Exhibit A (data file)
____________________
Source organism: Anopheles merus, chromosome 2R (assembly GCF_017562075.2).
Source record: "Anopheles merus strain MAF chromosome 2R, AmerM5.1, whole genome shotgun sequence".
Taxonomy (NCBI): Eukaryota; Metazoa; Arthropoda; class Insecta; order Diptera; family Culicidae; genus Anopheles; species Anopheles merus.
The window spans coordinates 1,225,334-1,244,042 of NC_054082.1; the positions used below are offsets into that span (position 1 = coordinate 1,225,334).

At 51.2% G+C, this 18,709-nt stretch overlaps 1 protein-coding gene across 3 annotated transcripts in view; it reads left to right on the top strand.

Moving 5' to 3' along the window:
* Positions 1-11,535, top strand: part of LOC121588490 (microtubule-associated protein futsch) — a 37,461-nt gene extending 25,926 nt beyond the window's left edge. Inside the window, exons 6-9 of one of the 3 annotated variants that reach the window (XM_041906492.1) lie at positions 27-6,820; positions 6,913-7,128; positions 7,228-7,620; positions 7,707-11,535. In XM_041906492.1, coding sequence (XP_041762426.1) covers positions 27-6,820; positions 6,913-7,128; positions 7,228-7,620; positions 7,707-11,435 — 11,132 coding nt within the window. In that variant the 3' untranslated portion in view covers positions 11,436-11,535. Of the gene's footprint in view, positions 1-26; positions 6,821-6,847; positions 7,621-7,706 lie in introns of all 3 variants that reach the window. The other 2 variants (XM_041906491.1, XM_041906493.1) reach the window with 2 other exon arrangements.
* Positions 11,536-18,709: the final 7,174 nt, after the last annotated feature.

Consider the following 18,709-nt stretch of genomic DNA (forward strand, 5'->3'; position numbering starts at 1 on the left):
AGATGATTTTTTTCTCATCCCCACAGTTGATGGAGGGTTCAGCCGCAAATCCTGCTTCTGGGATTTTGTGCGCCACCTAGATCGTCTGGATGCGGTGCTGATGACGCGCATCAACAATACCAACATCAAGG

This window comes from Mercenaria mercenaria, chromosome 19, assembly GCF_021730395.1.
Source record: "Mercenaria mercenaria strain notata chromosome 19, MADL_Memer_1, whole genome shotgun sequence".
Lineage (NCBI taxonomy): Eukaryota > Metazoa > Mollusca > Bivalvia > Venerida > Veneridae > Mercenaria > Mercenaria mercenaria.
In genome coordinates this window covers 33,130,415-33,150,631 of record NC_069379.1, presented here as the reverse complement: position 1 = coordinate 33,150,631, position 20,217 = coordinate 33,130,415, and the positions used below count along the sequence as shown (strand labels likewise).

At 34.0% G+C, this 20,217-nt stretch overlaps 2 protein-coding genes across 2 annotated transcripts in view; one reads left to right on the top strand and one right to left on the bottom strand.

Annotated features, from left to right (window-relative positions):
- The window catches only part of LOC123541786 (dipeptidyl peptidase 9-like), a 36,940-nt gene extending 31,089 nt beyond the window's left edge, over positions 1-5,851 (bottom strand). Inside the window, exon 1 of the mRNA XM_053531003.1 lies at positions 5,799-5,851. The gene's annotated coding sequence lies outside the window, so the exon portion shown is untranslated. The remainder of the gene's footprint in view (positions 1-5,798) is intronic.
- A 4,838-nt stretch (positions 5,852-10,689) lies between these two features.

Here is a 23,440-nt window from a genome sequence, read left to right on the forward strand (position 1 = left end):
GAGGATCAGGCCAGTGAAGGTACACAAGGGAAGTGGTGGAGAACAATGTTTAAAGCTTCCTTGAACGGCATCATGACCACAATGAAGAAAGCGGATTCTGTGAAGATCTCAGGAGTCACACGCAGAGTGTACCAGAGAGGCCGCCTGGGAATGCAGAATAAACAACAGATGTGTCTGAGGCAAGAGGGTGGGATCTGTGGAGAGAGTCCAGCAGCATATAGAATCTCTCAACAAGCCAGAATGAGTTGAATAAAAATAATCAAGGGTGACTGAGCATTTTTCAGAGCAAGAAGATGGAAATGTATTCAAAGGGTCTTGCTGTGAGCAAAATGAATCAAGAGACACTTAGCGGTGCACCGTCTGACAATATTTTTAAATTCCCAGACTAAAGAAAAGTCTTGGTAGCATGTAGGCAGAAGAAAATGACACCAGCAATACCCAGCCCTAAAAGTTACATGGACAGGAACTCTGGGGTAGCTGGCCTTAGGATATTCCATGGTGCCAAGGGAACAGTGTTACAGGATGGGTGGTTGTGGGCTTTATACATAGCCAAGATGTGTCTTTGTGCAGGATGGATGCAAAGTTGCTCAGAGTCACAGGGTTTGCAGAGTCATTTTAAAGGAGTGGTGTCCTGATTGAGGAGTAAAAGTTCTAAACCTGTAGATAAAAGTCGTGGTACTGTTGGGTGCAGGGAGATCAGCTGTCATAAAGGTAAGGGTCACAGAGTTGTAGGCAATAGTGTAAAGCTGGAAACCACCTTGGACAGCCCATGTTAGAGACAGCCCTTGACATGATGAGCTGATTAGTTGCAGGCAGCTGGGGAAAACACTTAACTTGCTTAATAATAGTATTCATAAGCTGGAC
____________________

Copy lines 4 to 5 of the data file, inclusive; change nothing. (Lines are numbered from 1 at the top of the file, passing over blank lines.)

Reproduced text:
The window spans coordinates 1,225,334-1,244,042 of NC_054082.1; the positions used below are offsets into that span (position 1 = coordinate 1,225,334).

At 51.2% G+C, this 18,709-nt stretch overlaps 1 protein-coding gene across 3 annotated transcripts in view; it reads left to right on the top strand.